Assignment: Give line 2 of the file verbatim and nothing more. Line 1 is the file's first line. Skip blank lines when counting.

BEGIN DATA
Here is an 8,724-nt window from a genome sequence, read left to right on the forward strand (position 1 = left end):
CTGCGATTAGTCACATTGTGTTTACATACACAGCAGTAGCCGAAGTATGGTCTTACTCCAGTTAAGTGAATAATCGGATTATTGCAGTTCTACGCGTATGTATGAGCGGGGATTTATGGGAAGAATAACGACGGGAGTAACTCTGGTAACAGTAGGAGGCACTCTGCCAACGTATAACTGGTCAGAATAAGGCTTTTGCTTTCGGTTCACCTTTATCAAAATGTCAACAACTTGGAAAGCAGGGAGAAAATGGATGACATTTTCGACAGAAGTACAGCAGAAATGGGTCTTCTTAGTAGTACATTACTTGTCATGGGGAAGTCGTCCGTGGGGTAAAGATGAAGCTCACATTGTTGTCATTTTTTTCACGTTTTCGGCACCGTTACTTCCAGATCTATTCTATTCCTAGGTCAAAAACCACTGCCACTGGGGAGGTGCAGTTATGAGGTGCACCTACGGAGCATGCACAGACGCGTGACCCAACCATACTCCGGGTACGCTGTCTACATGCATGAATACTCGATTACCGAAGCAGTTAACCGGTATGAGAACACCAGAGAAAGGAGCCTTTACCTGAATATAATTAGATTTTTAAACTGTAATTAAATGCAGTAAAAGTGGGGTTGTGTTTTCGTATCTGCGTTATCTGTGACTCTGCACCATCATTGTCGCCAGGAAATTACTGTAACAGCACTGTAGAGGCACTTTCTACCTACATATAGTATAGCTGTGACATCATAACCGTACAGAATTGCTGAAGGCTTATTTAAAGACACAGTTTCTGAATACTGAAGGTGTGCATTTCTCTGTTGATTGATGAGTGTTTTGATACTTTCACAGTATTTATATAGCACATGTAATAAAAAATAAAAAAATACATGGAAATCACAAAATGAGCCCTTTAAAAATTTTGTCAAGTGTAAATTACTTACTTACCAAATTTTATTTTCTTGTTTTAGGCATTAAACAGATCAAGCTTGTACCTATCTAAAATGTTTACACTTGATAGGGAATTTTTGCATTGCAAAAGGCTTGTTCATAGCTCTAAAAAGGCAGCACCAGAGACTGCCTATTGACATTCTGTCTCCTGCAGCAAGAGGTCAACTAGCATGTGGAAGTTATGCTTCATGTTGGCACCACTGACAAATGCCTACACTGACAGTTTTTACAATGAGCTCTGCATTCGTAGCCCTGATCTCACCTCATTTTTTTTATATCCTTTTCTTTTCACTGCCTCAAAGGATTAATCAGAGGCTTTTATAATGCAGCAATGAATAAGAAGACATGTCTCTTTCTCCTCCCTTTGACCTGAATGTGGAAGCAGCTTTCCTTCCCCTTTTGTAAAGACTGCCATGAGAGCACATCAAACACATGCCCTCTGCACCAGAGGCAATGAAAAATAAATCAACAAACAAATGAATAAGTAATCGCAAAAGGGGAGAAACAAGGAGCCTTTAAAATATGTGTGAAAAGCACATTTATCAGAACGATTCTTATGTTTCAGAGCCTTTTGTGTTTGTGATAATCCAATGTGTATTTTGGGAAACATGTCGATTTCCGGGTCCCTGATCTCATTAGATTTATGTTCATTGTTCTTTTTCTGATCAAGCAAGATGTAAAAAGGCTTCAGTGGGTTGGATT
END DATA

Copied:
CTGCGATTAGTCACATTGTGTTTACATACACAGCAGTAGCCGAAGTATGGTCTTACTCCAGTTAAGTGAATAATCGGATTATTGCAGTTCTACGCGTATGTATGAGCGGGGATTTATGGGAAGAATAACGACGGGAGTAACTCTGGTAACAGTAGGAGGCACTCTGCCAACGTATAACTGGTCAGAATAAGGCTTTTGCTTTCGGTTCACCTTTATCAAAATGTCAACAACTTGGAAAGCAGGGAGAAAATGGATGACATTTTCGACAGAAGTACAGCAGAAATGGGTCTTCTTAGTAGTACATTACTTGTCATGGGGAAGTCGTCCGTGGGGTAAAGATGAAGCTCACATTGTTGTCATTTTTTTCACGTTTTCGGCACCGTTACTTCCAGATCTATTCTATTCCTAGGTCAAAAACCACTGCCACTGGGGAGGTGCAGTTATGAGGTGCACCTACGGAGCATGCACAGACGCGTGACCCAACCATACTCCGGGTACGCTGTCTACATGCATGAATACTCGATTACCGAAGCAGTTAACCGGTATGAGAACACCAGAGAAAGGAGCCTTTACCTGAATATAATTAGATTTTTAAACTGTAATTAAATGCAGTAAAAGTGGGGTTGTGTTTTCGTATCTGCGTTATCTGTGACTCTGCACCATCATTGTCGCCAGGAAATTACTGTAACAGCACTGTAGAGGCACTTTCTACCTACATATAGTATAGCTGTGACATCATAACCGTACAGAATTGCTGAAGGCTTATTTAAAGACACAGTTTCTGAATACTGAAGGTGTGCATTTCTCTGTTGATTGATGAGTGTTTTGATACTTTCACAGTATTTATATAGCACATGTAATAAAAAATAAAAAAATACATGGAAATCACAAAATGAGCCCTTTAAAAATTTTGTCAAGTGTAAATTACTTACTTACCAAATTTTATTTTCTTGTTTTAGGCATTAAACAGATCAAGCTTGTACCTATCTAAAATGTTTACACTTGATAGGGAATTTTTGCATTGCAAAAGGCTTGTTCATAGCTCTAAAAAGGCAGCACCAGAGACTGCCTATTGACATTCTGTCTCCTGCAGCAAGAGGTCAACTAGCATGTGGAAGTTATGCTTCATGTTGGCACCACTGACAAATGCCTACACTGACAGTTTTTACAATGAGCTCTGCATTCGTAGCCCTGATCTCACCTCATTTTTTTTATATCCTTTTCTTTTCACTGCCTCAAAGGATTAATCAGAGGCTTTTATAATGCAGCAATGAATAAGAAGACATGTCTCTTTCTCCTCCCTTTGACCTGAATGTGGAAGCAGCTTTCCTTCCCCTTTTGTAAAGACTGCCATGAGAGCACATCAAACACATGCCCTCTGCACCAGAGGCAATGAAAAATAAATCAACAAACAAATGAATAAGTAATCGCAAAAGGGGAGAAACAAGGAGCCTTTAAAATATGTGTGAAAAGCACATTTATCAGAACGATTCTTATGTTTCAGAGCCTTTTGTGTTTGTGATAATCCAATGTGTATTTTGGGAAACATGTCGATTTCCGGGTCCCTGATCTCATTAGATTTATGTTCATTGTTCTTTTTCTGATCAAGCAAGATGTAAAAAGGCTTCAGTGGGTTGGATT